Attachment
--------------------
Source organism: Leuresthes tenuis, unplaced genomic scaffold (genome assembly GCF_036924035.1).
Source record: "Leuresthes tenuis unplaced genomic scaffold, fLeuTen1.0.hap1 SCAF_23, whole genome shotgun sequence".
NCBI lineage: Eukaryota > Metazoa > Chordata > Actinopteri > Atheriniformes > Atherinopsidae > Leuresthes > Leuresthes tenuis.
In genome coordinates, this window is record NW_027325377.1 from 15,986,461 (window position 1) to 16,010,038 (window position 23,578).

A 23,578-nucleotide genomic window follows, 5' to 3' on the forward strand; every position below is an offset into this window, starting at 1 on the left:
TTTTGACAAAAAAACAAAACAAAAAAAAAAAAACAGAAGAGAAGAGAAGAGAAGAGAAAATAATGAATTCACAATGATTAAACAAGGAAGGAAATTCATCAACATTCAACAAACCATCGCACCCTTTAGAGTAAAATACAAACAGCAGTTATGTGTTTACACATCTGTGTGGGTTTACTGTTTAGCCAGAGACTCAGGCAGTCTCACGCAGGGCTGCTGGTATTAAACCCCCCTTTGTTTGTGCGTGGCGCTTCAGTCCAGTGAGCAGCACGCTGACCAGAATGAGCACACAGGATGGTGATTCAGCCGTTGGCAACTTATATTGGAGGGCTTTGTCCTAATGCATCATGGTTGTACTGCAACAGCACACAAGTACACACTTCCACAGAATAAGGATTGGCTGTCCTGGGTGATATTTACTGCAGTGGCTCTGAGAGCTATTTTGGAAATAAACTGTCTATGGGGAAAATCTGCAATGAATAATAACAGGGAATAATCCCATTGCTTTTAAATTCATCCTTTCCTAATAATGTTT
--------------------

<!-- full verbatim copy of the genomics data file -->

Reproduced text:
Source organism: Leuresthes tenuis, unplaced genomic scaffold (genome assembly GCF_036924035.1).
Source record: "Leuresthes tenuis unplaced genomic scaffold, fLeuTen1.0.hap1 SCAF_23, whole genome shotgun sequence".
NCBI lineage: Eukaryota > Metazoa > Chordata > Actinopteri > Atheriniformes > Atherinopsidae > Leuresthes > Leuresthes tenuis.
In genome coordinates, this window is record NW_027325377.1 from 15,986,461 (window position 1) to 16,010,038 (window position 23,578).

A 23,578-nucleotide genomic window follows, 5' to 3' on the forward strand; every position below is an offset into this window, starting at 1 on the left:
TTTTGACAAAAAAACAAAACAAAAAAAAAAAAACAGAAGAGAAGAGAAGAGAAGAGAAAATAATGAATTCACAATGATTAAACAAGGAAGGAAATTCATCAACATTCAACAAACCATCGCACCCTTTAGAGTAAAATACAAACAGCAGTTATGTGTTTACACATCTGTGTGGGTTTACTGTTTAGCCAGAGACTCAGGCAGTCTCACGCAGGGCTGCTGGTATTAAACCCCCCTTTGTTTGTGCGTGGCGCTTCAGTCCAGTGAGCAGCACGCTGACCAGAATGAGCACACAGGATGGTGATTCAGCCGTTGGCAACTTATATTGGAGGGCTTTGTCCTAATGCATCATGGTTGTACTGCAACAGCACACAAGTACACACTTCCACAGAATAAGGATTGGCTGTCCTGGGTGATATTTACTGCAGTGGCTCTGAGAGCTATTTTGGAAATAAACTGTCTATGGGGAAAATCTGCAATGAATAATAACAGGGAATAATCCCATTGCTTTTAAATTCATCCTTTCCTAATAATGTTT